#7
    Yes you are very right. Since playing around with Aperture 2 for a few hours I can see that there is much more to it than iPhoto once you get used to it. I think I will just transfer all my photos there and work with Aperture instead. Aperture does have some basic editing capabilities though, I managed to perform both of the photo edits shown earlier in the thread using the clone and retouch brush quite effectively.
     
  8. Mantat macrumors 6502a

    Joined:
    Sep 19, 2003
    Location:
    Montréal (Canada)
    #8
    I agree with most of the stuff that is said above except one point: you can do a lot of editing in Aperture. Sure, some tasks require PS, but now that I know Aperture inside out, I only edit about 10% of my picks in PS and that number is going to go down as soon as there is an high pass sharpener in Aperture. With Pixelmator releasing their software as a plugin for Aperture (soon?), I can clearly see PS moving out of my workflow.

    Go visit my blog at megapixelicio.us and check the posts with the Aperture label. There is one screencast about vignetting and a few more on the way about general editing.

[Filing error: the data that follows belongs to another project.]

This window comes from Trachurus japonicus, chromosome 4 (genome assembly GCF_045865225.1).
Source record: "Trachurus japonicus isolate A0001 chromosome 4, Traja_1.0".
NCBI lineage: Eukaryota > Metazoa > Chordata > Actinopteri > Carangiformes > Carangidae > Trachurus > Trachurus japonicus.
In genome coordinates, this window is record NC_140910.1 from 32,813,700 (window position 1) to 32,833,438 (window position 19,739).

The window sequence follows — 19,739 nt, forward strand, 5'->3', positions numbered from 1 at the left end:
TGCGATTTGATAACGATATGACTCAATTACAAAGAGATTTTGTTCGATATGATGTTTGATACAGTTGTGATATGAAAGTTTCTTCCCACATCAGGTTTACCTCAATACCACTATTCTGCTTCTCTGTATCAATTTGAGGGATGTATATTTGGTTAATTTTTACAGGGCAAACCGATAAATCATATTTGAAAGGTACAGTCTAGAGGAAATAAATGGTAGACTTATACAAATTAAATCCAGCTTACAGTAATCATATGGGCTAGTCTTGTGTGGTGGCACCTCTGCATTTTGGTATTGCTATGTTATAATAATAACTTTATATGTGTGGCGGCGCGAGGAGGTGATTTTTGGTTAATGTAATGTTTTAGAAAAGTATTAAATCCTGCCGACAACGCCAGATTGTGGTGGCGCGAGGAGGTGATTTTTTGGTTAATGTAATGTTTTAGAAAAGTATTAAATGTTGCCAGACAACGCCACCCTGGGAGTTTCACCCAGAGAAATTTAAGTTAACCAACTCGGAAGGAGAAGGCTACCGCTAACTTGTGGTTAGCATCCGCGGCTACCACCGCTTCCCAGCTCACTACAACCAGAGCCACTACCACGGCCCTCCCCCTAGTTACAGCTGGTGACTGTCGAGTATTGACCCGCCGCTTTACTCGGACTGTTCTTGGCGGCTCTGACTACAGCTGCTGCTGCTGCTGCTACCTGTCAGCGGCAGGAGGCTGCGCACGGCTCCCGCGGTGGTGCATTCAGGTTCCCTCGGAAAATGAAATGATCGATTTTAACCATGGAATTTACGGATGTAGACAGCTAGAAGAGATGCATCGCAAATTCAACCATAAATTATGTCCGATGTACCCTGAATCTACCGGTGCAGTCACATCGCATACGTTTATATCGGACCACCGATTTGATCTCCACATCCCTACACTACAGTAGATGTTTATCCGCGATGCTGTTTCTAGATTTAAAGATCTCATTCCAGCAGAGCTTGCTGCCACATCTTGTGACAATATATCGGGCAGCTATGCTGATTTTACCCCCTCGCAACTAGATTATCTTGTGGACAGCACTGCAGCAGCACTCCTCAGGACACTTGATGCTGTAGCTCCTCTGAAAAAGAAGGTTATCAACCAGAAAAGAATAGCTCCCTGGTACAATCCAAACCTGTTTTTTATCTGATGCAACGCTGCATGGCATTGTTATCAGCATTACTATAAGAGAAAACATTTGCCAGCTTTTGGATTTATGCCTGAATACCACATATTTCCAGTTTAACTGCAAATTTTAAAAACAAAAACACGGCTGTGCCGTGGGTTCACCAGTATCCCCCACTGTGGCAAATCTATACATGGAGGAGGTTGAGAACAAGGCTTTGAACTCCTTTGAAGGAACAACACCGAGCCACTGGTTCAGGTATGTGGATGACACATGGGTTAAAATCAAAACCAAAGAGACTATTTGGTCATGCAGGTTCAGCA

9. kdum8 thread starter macrumors 6502a

    kdum8

    Joined:
    Sep 8, 2006
    Location:
    Tokyo, Japan
    #9

    Great blog, thanks! There is lots of useful info there, much appreciated.
     
  10. MacInTO macrumors 6502a

    MacInTO

    Joined:
    Apr 25, 2005
    Location:
    Canada, eh!
    #10
    Hi, yes, you can do what you want in Aperture. Use the Retouch Tool - icon looks like a pen.

    Set it to Repair, Automatically choose source and Detect edges.

    The blur in the trees will disappear with ease.

    You might have to play around with the settings to make the concrete disappear.

    good luck!
     
  11. kdum8 thread starter macrumors 6502a

    kdum8

    Joined:
    Sep 8, 2006
    Location:
    Tokyo, Japan
    #11
    Yes thanks, indeed one does have to play around but it is possible.. Aperture takes some getting into to fully appreciate it but it's not half bad..
     
  12. Mantat macrumors 6502a

    Joined:
    Sep 19, 2003
    Location:
    Montréal (Canada)
    #12
    Aperture used to have a bad name because the 1.0 release was wayyyy too slow, it was fixed in 1.5 but it is really getting its stars in 2.0.